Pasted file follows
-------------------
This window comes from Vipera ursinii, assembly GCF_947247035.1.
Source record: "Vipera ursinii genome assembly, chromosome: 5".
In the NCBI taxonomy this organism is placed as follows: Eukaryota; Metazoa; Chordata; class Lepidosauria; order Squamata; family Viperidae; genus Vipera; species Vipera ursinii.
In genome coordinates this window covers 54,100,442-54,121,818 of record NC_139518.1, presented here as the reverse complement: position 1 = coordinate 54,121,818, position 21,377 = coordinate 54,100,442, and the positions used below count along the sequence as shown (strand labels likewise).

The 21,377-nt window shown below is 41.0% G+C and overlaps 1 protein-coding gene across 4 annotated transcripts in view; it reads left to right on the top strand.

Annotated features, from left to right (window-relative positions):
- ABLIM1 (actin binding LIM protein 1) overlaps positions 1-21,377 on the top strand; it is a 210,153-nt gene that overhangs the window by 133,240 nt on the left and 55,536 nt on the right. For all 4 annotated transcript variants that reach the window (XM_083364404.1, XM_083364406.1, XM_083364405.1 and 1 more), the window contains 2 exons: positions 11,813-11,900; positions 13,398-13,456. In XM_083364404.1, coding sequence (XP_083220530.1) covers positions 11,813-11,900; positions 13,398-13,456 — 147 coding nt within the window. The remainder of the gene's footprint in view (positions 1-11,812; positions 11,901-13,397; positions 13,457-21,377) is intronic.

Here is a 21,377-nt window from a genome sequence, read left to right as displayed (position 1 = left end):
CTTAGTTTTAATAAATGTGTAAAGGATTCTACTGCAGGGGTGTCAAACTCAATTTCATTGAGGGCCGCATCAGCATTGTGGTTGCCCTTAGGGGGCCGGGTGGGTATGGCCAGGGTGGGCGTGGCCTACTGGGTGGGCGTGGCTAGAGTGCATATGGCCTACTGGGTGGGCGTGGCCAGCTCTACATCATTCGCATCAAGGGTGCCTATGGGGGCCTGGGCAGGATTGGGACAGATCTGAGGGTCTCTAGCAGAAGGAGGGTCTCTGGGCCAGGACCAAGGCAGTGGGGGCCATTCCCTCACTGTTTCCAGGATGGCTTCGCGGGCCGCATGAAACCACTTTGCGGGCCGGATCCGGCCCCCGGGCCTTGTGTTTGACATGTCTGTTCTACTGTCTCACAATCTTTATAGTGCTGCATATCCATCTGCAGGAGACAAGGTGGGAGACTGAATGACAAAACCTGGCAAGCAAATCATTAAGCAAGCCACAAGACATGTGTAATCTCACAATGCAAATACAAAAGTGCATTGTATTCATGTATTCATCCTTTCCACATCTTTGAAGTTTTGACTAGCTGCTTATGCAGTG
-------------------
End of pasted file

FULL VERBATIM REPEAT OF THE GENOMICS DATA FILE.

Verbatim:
This window comes from Vipera ursinii, assembly GCF_947247035.1.
Source record: "Vipera ursinii genome assembly, chromosome: 5".
In the NCBI taxonomy this organism is placed as follows: Eukaryota; Metazoa; Chordata; class Lepidosauria; order Squamata; family Viperidae; genus Vipera; species Vipera ursinii.
In genome coordinates this window covers 54,100,442-54,121,818 of record NC_139518.1, presented here as the reverse complement: position 1 = coordinate 54,121,818, position 21,377 = coordinate 54,100,442, and the positions used below count along the sequence as shown (strand labels likewise).

The 21,377-nt window shown below is 41.0% G+C and overlaps 1 protein-coding gene across 4 annotated transcripts in view; it reads left to right on the top strand.

Annotated features, from left to right (window-relative positions):
- ABLIM1 (actin binding LIM protein 1) overlaps positions 1-21,377 on the top strand; it is a 210,153-nt gene that overhangs the window by 133,240 nt on the left and 55,536 nt on the right. For all 4 annotated transcript variants that reach the window (XM_083364404.1, XM_083364406.1, XM_083364405.1 and 1 more), the window contains 2 exons: positions 11,813-11,900; positions 13,398-13,456. In XM_083364404.1, coding sequence (XP_083220530.1) covers positions 11,813-11,900; positions 13,398-13,456 — 147 coding nt within the window. The remainder of the gene's footprint in view (positions 1-11,812; positions 11,901-13,397; positions 13,457-21,377) is intronic.

Here is a 21,377-nt window from a genome sequence, read left to right as displayed (position 1 = left end):
CTTAGTTTTAATAAATGTGTAAAGGATTCTACTGCAGGGGTGTCAAACTCAATTTCATTGAGGGCCGCATCAGCATTGTGGTTGCCCTTAGGGGGCCGGGTGGGTATGGCCAGGGTGGGCGTGGCCTACTGGGTGGGCGTGGCTAGAGTGCATATGGCCTACTGGGTGGGCGTGGCCAGCTCTACATCATTCGCATCAAGGGTGCCTATGGGGGCCTGGGCAGGATTGGGACAGATCTGAGGGTCTCTAGCAGAAGGAGGGTCTCTGGGCCAGGACCAAGGCAGTGGGGGCCATTCCCTCACTGTTTCCAGGATGGCTTCGCGGGCCGCATGAAACCACTTTGCGGGCCGGATCCGGCCCCCGGGCCTTGTGTTTGACATGTCTGTTCTACTGTCTCACAATCTTTATAGTGCTGCATATCCATCTGCAGGAGACAAGGTGGGAGACTGAATGACAAAACCTGGCAAGCAAATCATTAAGCAAGCCACAAGACATGTGTAATCTCACAATGCAAATACAAAAGTGCATTGTATTCATGTATTCATCCTTTCCACATCTTTGAAGTTTTGACTAGCTGCTTATGCAGTG